Brower Financial Group Articles

What Do You Have in Reserve for 2018?

Posted by Casey Clementz on Jan 10, 2018 11:25:34 AM

Build your emergency fund this year.

How much does the average American household have in the bank?

Estimates vary, but the short answer to this question is “not enough.”

Last year, a GoBankingRates poll discovered that 57% of U.S. households had less than $1,000 in deposit accounts (although, 25% reported having at least $10,000). A 2017 analysis from Moebs Services, a research firm consulting banks and credit unions, noted that the average U.S. checking account contained around $3,600.1,2 

Eyeing these numbers, you get the sense that – in an emergency – most households have less than a month before their liquid savings run out. Is this true for your household? Hopefully, your cash reserve is much larger; if that is not the case, now is as good a time as any to bolster your emergency fund.

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Topics: Retirement Planning

Financial Planning | Weekly Economic Update  - January 1, 2018

Posted by Brower Financial Group on Jan 2, 2018 9:29:11 AM



Do you think you will have a 2018 tax refund? Consider using it to pay off a high-interest debt. If you have a debt at 18% interest, doing away with it is effectively like getting an 18% return.

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Topics: Weekly Economic Update

Comprehensive Financial Planning: What It Is, Why It Matters

Posted by Brower Financial Group on Dec 21, 2017 10:54:45 AM

Your approach to building wealth should be built around your goals & values.

Just what is comprehensive financial planning?

As you invest and save for retirement, you may hear or read about it – but what does that phrase really mean? Just what does comprehensive financial planning entail, and why do knowledgeable investors request this kind of approach?

While the phrase may seem ambiguous to some, it can be simply defined.

Comprehensive financial planning is about building wealth through a process, not a product.

Financial products are everywhere, and simply putting money into an investment is not a gateway to getting rich, nor a solution to your financial issues.

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Topics: Retirement Planning

Financial Planning | Weekly Economic Update  - Dec 4, 2018

Posted by Brower Financial Group on Dec 6, 2017 8:02:18 AM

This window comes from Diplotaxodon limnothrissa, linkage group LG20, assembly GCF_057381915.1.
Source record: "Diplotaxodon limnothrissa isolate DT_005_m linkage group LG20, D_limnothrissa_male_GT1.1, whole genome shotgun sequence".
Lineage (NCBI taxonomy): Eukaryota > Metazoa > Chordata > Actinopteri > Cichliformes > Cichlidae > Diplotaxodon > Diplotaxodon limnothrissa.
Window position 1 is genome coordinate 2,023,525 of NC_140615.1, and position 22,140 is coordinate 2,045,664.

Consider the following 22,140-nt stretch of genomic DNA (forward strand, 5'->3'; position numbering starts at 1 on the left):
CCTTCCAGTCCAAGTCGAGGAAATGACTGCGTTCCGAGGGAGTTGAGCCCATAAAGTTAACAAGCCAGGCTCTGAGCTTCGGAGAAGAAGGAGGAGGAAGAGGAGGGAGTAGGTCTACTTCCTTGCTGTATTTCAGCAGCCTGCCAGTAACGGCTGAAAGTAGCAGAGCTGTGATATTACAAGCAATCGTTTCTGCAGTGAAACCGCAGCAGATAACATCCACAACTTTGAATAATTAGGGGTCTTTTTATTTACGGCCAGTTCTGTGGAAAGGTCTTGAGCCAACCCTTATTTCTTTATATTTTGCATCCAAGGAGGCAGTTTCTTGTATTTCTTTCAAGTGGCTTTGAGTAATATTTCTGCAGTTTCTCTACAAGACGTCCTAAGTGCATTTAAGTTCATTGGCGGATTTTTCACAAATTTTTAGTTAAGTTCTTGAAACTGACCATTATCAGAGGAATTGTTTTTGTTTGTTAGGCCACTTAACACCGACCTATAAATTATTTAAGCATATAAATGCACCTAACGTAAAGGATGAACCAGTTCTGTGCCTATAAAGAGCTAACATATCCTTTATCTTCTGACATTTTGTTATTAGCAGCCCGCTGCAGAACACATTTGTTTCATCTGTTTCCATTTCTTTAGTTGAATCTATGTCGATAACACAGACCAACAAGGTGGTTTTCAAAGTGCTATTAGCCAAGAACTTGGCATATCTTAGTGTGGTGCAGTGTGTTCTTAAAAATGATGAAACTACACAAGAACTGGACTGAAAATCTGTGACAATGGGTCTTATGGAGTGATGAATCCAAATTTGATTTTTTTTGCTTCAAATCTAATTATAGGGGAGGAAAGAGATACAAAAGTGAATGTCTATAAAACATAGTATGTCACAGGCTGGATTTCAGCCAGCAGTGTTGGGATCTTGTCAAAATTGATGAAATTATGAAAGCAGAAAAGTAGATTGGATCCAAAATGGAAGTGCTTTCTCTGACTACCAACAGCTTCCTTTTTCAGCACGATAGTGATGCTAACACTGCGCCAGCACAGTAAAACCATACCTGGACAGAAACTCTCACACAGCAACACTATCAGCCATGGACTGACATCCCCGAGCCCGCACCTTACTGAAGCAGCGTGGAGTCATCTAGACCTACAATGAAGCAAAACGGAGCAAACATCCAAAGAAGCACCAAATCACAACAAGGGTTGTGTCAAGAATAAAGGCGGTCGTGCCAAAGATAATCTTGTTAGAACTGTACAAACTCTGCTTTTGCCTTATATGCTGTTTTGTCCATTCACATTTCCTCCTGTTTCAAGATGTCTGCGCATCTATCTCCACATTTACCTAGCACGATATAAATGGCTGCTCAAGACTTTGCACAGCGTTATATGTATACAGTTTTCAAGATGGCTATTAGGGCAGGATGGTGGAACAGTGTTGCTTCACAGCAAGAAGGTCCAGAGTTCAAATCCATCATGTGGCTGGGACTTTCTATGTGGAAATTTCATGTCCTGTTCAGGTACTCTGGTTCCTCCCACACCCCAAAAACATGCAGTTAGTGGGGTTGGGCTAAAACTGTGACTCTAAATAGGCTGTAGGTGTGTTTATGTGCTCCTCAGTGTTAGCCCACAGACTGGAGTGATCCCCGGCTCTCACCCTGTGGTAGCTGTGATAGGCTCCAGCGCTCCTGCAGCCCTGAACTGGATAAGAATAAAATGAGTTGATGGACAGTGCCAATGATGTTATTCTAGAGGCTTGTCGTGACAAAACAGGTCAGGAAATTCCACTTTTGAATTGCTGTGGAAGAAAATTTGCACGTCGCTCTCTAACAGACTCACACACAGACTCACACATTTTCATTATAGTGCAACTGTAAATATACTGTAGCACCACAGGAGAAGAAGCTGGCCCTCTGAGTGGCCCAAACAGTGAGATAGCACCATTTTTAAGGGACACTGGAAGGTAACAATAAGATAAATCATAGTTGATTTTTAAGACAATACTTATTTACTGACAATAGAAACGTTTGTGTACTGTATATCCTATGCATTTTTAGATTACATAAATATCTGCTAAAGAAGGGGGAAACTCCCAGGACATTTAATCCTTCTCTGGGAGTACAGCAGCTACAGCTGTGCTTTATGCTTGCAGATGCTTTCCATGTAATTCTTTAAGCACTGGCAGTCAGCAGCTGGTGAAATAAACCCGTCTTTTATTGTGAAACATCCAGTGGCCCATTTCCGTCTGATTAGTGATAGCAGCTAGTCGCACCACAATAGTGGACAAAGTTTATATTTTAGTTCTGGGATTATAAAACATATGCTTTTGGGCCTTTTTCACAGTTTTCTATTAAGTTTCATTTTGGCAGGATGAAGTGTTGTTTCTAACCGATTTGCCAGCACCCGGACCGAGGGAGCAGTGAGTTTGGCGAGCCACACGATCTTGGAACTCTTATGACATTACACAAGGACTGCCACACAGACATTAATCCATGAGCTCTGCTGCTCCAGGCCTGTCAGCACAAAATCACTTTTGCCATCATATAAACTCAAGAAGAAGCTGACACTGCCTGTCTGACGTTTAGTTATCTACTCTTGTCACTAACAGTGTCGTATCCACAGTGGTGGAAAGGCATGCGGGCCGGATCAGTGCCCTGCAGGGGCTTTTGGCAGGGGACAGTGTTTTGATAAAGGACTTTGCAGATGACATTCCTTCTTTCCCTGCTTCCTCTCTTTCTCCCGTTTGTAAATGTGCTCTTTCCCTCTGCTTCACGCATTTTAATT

Did you just get a great business idea? If you have a product or service offering that you sense your customers will find irresistible, perhaps they could help you finance it. Consider presenting it through a subscription model or have customers pay for the goods or services in advance.


A new factoid points out just how well the economy is doing: the federal government just upgraded its estimate of third-quarter growth to 3.3%. New data on consumer spending and confidence hints at fourth-quarter strength. Personal spending improved 0.3% in October following the 0.9% leap in September, and household wages were up 0.4% in October for a second straight month. At a mark of 129.5, the Conference Board’s consumer confidence index reached a YTD peak in November, having soared 9.1 points in two months.1,2

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Topics: Weekly Economic Update

Financial Planning | Weekly Economic Update  - Nov 27, 2017

Posted by Brower Financial Group on Nov 28, 2017 3:59:33 PM


Some investors play a guessing game: they watch Wall Street and try to pick future winners. Other investors recognize that diversification may improve their chances of holding shares in such companies without a lot of guessing.



The University of Michigan’s monthly gauge of how households perceive current and future economic conditions ended the month at a mark of 98.5. Compared to the 100.7 final October reading, this was a disappointment. Still, the index was up 5.0 points year-over-year. Richard Curtin, the economist in charge of the consumer survey, noted that the index has hovered near “the highest levels since 2004” since January.1

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Topics: Weekly Economic Update

Retirement Plan Contribution Limits Rise for 2018

Posted by Brower Financial Group on Nov 7, 2017 12:35:18 PM

Slight increases have been made due to mild inflation.

You will able to put a little more into your workplace retirement account in 2018.